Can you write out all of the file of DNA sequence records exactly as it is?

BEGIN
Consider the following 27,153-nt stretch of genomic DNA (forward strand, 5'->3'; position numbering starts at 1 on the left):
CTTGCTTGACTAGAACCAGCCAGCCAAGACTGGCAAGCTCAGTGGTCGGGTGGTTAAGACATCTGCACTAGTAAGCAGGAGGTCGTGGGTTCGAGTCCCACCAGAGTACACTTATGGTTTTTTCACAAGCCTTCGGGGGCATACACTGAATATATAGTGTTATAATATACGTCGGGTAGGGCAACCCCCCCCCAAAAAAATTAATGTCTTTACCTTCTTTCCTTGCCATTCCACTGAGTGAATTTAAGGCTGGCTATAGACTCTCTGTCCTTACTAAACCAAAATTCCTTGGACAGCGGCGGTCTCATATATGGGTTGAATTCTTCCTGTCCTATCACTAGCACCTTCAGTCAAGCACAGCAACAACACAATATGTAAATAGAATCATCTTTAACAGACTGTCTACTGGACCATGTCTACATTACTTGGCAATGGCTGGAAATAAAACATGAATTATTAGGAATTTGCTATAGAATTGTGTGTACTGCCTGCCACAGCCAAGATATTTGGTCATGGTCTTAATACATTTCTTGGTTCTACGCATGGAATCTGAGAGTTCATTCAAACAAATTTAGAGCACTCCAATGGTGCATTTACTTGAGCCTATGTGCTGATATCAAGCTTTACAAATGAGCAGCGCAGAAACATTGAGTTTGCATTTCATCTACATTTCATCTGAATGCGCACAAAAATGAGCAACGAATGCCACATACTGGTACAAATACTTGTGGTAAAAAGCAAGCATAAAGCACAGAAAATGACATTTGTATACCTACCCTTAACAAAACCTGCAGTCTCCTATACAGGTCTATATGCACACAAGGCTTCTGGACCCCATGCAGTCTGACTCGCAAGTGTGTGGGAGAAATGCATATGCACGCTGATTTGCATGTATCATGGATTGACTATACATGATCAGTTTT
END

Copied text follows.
Consider the following 27,153-nt stretch of genomic DNA (forward strand, 5'->3'; position numbering starts at 1 on the left):
CTTGCTTGACTAGAACCAGCCAGCCAAGACTGGCAAGCTCAGTGGTCGGGTGGTTAAGACATCTGCACTAGTAAGCAGGAGGTCGTGGGTTCGAGTCCCACCAGAGTACACTTATGGTTTTTTCACAAGCCTTCGGGGGCATACACTGAATATATAGTGTTATAATATACGTCGGGTAGGGCAACCCCCCCCCAAAAAAATTAATGTCTTTACCTTCTTTCCTTGCCATTCCACTGAGTGAATTTAAGGCTGGCTATAGACTCTCTGTCCTTACTAAACCAAAATTCCTTGGACAGCGGCGGTCTCATATATGGGTTGAATTCTTCCTGTCCTATCACTAGCACCTTCAGTCAAGCACAGCAACAACACAATATGTAAATAGAATCATCTTTAACAGACTGTCTACTGGACCATGTCTACATTACTTGGCAATGGCTGGAAATAAAACATGAATTATTAGGAATTTGCTATAGAATTGTGTGTACTGCCTGCCACAGCCAAGATATTTGGTCATGGTCTTAATACATTTCTTGGTTCTACGCATGGAATCTGAGAGTTCATTCAAACAAATTTAGAGCACTCCAATGGTGCATTTACTTGAGCCTATGTGCTGATATCAAGCTTTACAAATGAGCAGCGCAGAAACATTGAGTTTGCATTTCATCTACATTTCATCTGAATGCGCACAAAAATGAGCAACGAATGCCACATACTGGTACAAATACTTGTGGTAAAAAGCAAGCATAAAGCACAGAAAATGACATTTGTATACCTACCCTTAACAAAACCTGCAGTCTCCTATACAGGTCTATATGCACACAAGGCTTCTGGACCCCATGCAGTCTGACTCGCAAGTGTGTGGGAGAAATGCATATGCACGCTGATTTGCATGTATCATGGATTGACTATACATGATCAGTTTT